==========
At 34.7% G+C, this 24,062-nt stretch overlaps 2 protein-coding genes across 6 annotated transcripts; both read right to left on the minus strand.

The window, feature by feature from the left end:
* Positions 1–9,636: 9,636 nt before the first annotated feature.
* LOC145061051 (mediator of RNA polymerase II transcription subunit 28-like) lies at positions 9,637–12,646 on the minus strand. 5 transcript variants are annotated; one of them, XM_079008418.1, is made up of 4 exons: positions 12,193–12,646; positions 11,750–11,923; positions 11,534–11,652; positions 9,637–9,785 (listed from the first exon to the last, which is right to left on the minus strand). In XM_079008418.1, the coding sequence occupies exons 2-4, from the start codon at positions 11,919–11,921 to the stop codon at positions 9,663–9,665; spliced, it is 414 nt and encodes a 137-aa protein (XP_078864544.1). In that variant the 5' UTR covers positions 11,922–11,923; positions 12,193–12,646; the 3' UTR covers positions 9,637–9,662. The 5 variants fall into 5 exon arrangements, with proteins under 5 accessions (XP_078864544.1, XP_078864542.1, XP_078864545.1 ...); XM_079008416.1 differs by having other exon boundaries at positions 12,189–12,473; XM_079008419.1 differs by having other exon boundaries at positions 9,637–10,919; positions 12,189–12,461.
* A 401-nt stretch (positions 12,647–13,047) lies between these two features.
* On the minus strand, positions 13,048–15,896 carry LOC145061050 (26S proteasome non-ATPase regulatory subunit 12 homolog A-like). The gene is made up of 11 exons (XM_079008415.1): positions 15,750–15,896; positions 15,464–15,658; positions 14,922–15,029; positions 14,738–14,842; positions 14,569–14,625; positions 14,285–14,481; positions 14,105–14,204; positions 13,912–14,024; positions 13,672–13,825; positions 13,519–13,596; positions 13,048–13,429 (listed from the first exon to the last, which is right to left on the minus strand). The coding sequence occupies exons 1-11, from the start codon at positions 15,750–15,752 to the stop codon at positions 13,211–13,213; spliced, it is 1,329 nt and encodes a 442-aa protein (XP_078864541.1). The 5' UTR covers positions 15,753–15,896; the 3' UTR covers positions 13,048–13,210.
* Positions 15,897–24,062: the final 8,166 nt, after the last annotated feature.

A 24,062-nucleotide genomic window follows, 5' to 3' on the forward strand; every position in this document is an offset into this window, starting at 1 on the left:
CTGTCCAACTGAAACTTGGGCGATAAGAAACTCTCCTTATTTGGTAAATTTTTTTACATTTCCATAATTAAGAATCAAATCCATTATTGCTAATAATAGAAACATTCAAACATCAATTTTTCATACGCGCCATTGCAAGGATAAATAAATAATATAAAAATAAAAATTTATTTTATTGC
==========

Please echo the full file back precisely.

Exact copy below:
At 34.7% G+C, this 24,062-nt stretch overlaps 2 protein-coding genes across 6 annotated transcripts; both read right to left on the minus strand.

The window, feature by feature from the left end:
* Positions 1–9,636: 9,636 nt before the first annotated feature.
* LOC145061051 (mediator of RNA polymerase II transcription subunit 28-like) lies at positions 9,637–12,646 on the minus strand. 5 transcript variants are annotated; one of them, XM_079008418.1, is made up of 4 exons: positions 12,193–12,646; positions 11,750–11,923; positions 11,534–11,652; positions 9,637–9,785 (listed from the first exon to the last, which is right to left on the minus strand). In XM_079008418.1, the coding sequence occupies exons 2-4, from the start codon at positions 11,919–11,921 to the stop codon at positions 9,663–9,665; spliced, it is 414 nt and encodes a 137-aa protein (XP_078864544.1). In that variant the 5' UTR covers positions 11,922–11,923; positions 12,193–12,646; the 3' UTR covers positions 9,637–9,662. The 5 variants fall into 5 exon arrangements, with proteins under 5 accessions (XP_078864544.1, XP_078864542.1, XP_078864545.1 ...); XM_079008416.1 differs by having other exon boundaries at positions 12,189–12,473; XM_079008419.1 differs by having other exon boundaries at positions 9,637–10,919; positions 12,189–12,461.
* A 401-nt stretch (positions 12,647–13,047) lies between these two features.
* On the minus strand, positions 13,048–15,896 carry LOC145061050 (26S proteasome non-ATPase regulatory subunit 12 homolog A-like). The gene is made up of 11 exons (XM_079008415.1): positions 15,750–15,896; positions 15,464–15,658; positions 14,922–15,029; positions 14,738–14,842; positions 14,569–14,625; positions 14,285–14,481; positions 14,105–14,204; positions 13,912–14,024; positions 13,672–13,825; positions 13,519–13,596; positions 13,048–13,429 (listed from the first exon to the last, which is right to left on the minus strand). The coding sequence occupies exons 1-11, from the start codon at positions 15,750–15,752 to the stop codon at positions 13,211–13,213; spliced, it is 1,329 nt and encodes a 442-aa protein (XP_078864541.1). The 5' UTR covers positions 15,753–15,896; the 3' UTR covers positions 13,048–13,210.
* Positions 15,897–24,062: the final 8,166 nt, after the last annotated feature.

A 24,062-nucleotide genomic window follows, 5' to 3' on the forward strand; every position in this document is an offset into this window, starting at 1 on the left:
CTGTCCAACTGAAACTTGGGCGATAAGAAACTCTCCTTATTTGGTAAATTTTTTTACATTTCCATAATTAAGAATCAAATCCATTATTGCTAATAATAGAAACATTCAAACATCAATTTTTCATACGCGCCATTGCAAGGATAAATAAATAATATAAAAATAAAAATTTATTTTATTGC